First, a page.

This week was all about "making it count." It was the last week of this running block I've been on and whooo baby did I need all the mental strength I could muster. Thursday's tempo run was very hard, especially the last set of 10 minutes. I tuned out my pain and just got 'er done.
Then, Friday, I felt rather sprightly for my 1.5 hour steady run, and took off like my dog chasing a gopher.
Of course, that lasted the first 60 minutes...then it was back to digging deep, really deep for the last bit. HOLY MOLY was I pooped, but I kept thinking back to my coach's instructions to "Make it count." Saturday's ride just about fricking did me in -- main set was 5 sets of 10 min. at 1/2 Iron pace and I increased my watts every time. I was gritting my teeth by the end, knowing that I had a 30 minute STEADY run after that.
The grand finale was a 2 hour hilly run on Sunday followed by a bike afterward. Of course I went back to my snow-eating hill -- hee-hee!!
I was exhausted after all this -- actually I was exhausted for pretty much all of it.
But, the one big lesson I have been learning (and relearning) this year, is that physical pain and even fatigue can be pushed through. Whoopty-do, you might think. Well, it is a big whoopty-do for me. Continuing to bike as hard as I can even when my mind is screaming at me to stop, and my legs are locking in refusal; continuing to run even though every muscle below my waist feels like they are spasming (word? heh-heh!), and continuing to swim even though my arms are throbbing -- these are examples of the lesson I am talking about.
It all started with the Arizona camp -- I learned there that giving 100% one day did not automatically negate giving 100% the next day, or even the next. In fact, the body learns to adjust pretty quickly! AND the body gets even stronger. I've been re-defining what is a "hard" workout. And the more I think about it, the more I believe that there is no such thing as "hard." It's all relative, eh?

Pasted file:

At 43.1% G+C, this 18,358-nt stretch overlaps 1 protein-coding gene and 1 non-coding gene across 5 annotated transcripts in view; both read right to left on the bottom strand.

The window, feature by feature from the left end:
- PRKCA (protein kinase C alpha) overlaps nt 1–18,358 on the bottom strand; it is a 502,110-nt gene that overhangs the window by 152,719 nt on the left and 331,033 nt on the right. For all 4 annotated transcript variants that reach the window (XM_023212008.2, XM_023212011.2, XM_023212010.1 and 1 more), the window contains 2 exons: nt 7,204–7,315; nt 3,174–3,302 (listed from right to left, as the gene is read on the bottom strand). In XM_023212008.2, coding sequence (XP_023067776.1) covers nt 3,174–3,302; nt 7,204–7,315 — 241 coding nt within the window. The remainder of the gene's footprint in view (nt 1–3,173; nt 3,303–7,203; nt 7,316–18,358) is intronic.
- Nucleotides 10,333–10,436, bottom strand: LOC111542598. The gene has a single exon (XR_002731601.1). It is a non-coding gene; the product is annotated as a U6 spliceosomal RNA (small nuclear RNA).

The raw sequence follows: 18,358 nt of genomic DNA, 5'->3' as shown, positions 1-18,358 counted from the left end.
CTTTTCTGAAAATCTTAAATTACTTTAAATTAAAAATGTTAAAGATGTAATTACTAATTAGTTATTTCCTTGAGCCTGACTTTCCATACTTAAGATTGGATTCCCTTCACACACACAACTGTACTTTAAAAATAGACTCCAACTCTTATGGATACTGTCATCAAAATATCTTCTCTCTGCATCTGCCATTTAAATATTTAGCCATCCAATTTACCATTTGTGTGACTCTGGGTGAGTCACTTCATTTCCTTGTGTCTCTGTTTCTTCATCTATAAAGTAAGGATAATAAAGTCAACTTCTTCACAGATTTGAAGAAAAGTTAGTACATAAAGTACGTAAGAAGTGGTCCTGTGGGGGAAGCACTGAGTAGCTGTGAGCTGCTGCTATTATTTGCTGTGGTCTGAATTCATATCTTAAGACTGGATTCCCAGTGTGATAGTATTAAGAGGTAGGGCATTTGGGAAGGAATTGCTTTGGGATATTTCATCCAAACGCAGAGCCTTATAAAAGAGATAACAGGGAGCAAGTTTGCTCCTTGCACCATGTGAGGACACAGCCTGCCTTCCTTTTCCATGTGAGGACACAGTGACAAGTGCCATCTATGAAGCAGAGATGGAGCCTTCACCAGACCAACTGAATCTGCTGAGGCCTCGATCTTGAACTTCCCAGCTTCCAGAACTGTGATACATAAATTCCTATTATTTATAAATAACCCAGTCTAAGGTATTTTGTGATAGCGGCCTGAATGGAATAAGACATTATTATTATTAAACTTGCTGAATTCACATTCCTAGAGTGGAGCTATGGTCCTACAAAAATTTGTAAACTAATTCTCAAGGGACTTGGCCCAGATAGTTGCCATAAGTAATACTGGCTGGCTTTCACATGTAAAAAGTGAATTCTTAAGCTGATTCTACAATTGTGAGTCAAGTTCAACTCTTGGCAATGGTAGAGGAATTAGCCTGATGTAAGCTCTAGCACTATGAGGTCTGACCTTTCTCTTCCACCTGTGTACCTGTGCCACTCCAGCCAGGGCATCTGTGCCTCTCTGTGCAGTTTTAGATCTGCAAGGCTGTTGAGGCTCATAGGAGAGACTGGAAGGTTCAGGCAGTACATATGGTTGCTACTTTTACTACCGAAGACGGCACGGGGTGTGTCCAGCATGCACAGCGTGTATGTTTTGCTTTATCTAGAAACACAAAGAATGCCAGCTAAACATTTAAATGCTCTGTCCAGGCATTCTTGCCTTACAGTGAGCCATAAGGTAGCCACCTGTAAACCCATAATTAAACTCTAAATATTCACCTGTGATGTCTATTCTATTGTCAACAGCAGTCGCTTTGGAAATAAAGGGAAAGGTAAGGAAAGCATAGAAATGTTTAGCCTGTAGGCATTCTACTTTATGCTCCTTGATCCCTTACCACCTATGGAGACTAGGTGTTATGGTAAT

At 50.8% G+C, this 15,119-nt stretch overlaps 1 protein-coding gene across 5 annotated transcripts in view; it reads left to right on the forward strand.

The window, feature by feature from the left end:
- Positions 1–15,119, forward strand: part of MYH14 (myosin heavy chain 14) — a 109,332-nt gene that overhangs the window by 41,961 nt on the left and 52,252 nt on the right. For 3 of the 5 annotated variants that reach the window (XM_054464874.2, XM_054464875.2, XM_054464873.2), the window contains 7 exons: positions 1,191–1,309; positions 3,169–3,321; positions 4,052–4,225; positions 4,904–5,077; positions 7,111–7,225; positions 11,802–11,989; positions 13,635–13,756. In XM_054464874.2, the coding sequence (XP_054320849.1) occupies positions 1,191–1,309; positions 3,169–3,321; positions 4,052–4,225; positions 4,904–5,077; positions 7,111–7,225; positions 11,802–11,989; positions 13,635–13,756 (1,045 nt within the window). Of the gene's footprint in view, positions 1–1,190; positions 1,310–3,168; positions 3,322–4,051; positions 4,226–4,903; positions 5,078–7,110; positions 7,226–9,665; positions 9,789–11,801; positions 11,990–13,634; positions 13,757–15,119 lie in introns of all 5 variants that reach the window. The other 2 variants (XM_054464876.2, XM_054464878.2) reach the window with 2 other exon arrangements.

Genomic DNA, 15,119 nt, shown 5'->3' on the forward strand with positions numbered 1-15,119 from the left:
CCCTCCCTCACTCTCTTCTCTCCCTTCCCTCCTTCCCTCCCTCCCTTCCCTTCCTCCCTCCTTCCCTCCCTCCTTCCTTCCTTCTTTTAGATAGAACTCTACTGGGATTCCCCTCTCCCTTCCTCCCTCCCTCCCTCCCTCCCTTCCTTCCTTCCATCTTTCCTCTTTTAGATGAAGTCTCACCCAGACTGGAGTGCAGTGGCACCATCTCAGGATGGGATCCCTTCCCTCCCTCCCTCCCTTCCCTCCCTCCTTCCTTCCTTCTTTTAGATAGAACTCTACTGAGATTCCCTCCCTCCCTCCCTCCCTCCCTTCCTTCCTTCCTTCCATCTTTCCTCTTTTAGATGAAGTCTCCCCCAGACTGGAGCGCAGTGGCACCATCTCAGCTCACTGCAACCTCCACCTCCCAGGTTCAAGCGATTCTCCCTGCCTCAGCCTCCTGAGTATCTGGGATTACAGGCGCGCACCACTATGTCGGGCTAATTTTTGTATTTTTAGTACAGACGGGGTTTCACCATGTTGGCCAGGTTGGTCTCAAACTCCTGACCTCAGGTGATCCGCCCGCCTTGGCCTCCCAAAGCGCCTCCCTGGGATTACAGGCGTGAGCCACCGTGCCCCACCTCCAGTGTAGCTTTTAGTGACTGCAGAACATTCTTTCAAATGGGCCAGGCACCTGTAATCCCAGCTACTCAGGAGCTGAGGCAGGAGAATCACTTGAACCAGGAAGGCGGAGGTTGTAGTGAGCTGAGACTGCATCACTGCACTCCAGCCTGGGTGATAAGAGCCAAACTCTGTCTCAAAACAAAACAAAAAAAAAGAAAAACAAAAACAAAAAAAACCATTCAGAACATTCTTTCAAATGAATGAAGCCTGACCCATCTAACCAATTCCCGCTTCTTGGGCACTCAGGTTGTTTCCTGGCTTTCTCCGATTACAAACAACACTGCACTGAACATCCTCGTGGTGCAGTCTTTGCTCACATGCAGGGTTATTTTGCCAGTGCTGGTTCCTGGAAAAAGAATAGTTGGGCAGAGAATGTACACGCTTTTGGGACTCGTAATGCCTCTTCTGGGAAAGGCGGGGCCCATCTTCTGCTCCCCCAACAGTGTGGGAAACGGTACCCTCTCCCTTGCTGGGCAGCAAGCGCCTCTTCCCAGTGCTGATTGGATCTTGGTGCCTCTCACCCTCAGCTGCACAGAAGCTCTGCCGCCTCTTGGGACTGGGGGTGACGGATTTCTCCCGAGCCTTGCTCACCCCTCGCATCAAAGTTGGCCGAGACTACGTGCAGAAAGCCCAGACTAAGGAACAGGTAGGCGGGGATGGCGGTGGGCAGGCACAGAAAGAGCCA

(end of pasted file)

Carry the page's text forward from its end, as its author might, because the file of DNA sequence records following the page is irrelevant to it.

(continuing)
When I first started swimming, swimming half a lap was HARD. Having-to-stop-and-stand- in-the-pool-to-catch-my breath kind of hard. I would make sure my ribs were out of the water because the pressure of the water made it too difficult to breathe -- Hahahahahaha!! I am not joking!
Fast forward to today and I LOVE the water. I love attacking my swim workouts and getting them done even though my arms start off just as sore as when I'm finished. :)
So...what I'm trying to get at here is beyond learning a new a skill. It is about going beyond period. (I've always wanted to say "period" in a sentence. Double the emphasis, eh? LOL!) Consciously throwing out what you believe is too hard or too difficult. This is why I love triathlon so much --- it has shown me how limitations are self-imposed. I truly believe that we have all the answers we need within; it is just a matter of turning off the static and our ego to HEAR them.
Before I met my coach, I thought I knew what pushing myself was all about. I now know that I know NOTHING about it...yet!! LOL!! I know a bit more than last year, but I have many more barriers to bust through still. And most of them are mental. Physical pain is easy -- it hurts, it's sore, it's falling off (EEP!), etc. It's the mental stuff that is tricky: "It hurts so you better stop or you'll injure yourself," "It's sore, so you have really done it this time, why not take up chess instead?"
I learn so much about myself when my mind tries to make me slow down or stop. I'm learning how the mind is sometimes the enemy, and it is best to turn it off and let the body do what it knows. I'm learning that the mind has a myriad of tricks to help explain away and justify why it is better to slow down or stop. And, I am learning that the mind I've lived with for the past 33 years, is a mind that I don't know as well as I thought.